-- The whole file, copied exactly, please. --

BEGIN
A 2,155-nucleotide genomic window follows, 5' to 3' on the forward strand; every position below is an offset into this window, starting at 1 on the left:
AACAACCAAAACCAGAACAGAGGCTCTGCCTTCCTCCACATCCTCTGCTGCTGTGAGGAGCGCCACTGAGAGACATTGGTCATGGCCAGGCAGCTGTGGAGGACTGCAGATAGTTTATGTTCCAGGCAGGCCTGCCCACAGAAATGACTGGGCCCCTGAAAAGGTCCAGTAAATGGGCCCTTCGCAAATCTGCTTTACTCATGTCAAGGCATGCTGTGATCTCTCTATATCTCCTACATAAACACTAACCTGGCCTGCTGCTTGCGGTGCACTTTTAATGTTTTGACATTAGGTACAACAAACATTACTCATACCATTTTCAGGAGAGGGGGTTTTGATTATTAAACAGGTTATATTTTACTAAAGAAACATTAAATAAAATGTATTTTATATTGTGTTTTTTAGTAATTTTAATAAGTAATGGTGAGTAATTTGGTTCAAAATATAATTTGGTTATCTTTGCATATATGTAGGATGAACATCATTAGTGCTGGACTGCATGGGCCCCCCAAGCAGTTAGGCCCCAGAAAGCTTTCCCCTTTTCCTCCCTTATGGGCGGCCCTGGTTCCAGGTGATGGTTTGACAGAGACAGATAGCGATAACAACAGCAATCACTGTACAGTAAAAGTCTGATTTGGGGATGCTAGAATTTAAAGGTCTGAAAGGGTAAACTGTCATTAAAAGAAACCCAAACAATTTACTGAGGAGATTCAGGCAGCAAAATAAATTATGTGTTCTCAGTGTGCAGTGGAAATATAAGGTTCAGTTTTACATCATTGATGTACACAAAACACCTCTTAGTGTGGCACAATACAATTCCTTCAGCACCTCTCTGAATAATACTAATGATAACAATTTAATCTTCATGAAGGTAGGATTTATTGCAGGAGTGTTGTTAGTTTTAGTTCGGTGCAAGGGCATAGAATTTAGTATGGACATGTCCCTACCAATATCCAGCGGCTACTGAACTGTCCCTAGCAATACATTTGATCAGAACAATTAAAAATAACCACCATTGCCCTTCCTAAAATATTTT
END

A 2,155-nucleotide genomic window follows, 5' to 3' on the forward strand; every position below is an offset into this window, starting at 1 on the left:
AACAACCAAAACCAGAACAGAGGCTCTGCCTTCCTCCACATCCTCTGCTGCTGTGAGGAGCGCCACTGAGAGACATTGGTCATGGCCAGGCAGCTGTGGAGGACTGCAGATAGTTTATGTTCCAGGCAGGCCTGCCCACAGAAATGACTGGGCCCCTGAAAAGGTCCAGTAAATGGGCCCTTCGCAAATCTGCTTTACTCATGTCAAGGCATGCTGTGATCTCTCTATATCTCCTACATAAACACTAACCTGGCCTGCTGCTTGCGGTGCACTTTTAATGTTTTGACATTAGGTACAACAAACATTACTCATACCATTTTCAGGAGAGGGGGTTTTGATTATTAAACAGGTTATATTTTACTAAAGAAACATTAAATAAAATGTATTTTATATTGTGTTTTTTAGTAATTTTAATAAGTAATGGTGAGTAATTTGGTTCAAAATATAATTTGGTTATCTTTGCATATATGTAGGATGAACATCATTAGTGCTGGACTGCATGGGCCCCCCAAGCAGTTAGGCCCCAGAAAGCTTTCCCCTTTTCCTCCCTTATGGGCGGCCCTGGTTCCAGGTGATGGTTTGACAGAGACAGATAGCGATAACAACAGCAATCACTGTACAGTAAAAGTCTGATTTGGGGATGCTAGAATTTAAAGGTCTGAAAGGGTAAACTGTCATTAAAAGAAACCCAAACAATTTACTGAGGAGATTCAGGCAGCAAAATAAATTATGTGTTCTCAGTGTGCAGTGGAAATATAAGGTTCAGTTTTACATCATTGATGTACACAAAACACCTCTTAGTGTGGCACAATACAATTCCTTCAGCACCTCTCTGAATAATACTAATGATAACAATTTAATCTTCATGAAGGTAGGATTTATTGCAGGAGTGTTGTTAGTTTTAGTTCGGTGCAAGGGCATAGAATTTAGTATGGACATGTCCCTACCAATATCCAGCGGCTACTGAACTGTCCCTAGCAATACATTTGATCAGAACAATTAAAAATAACCACCATTGCCCTTCCTAAAATATTTT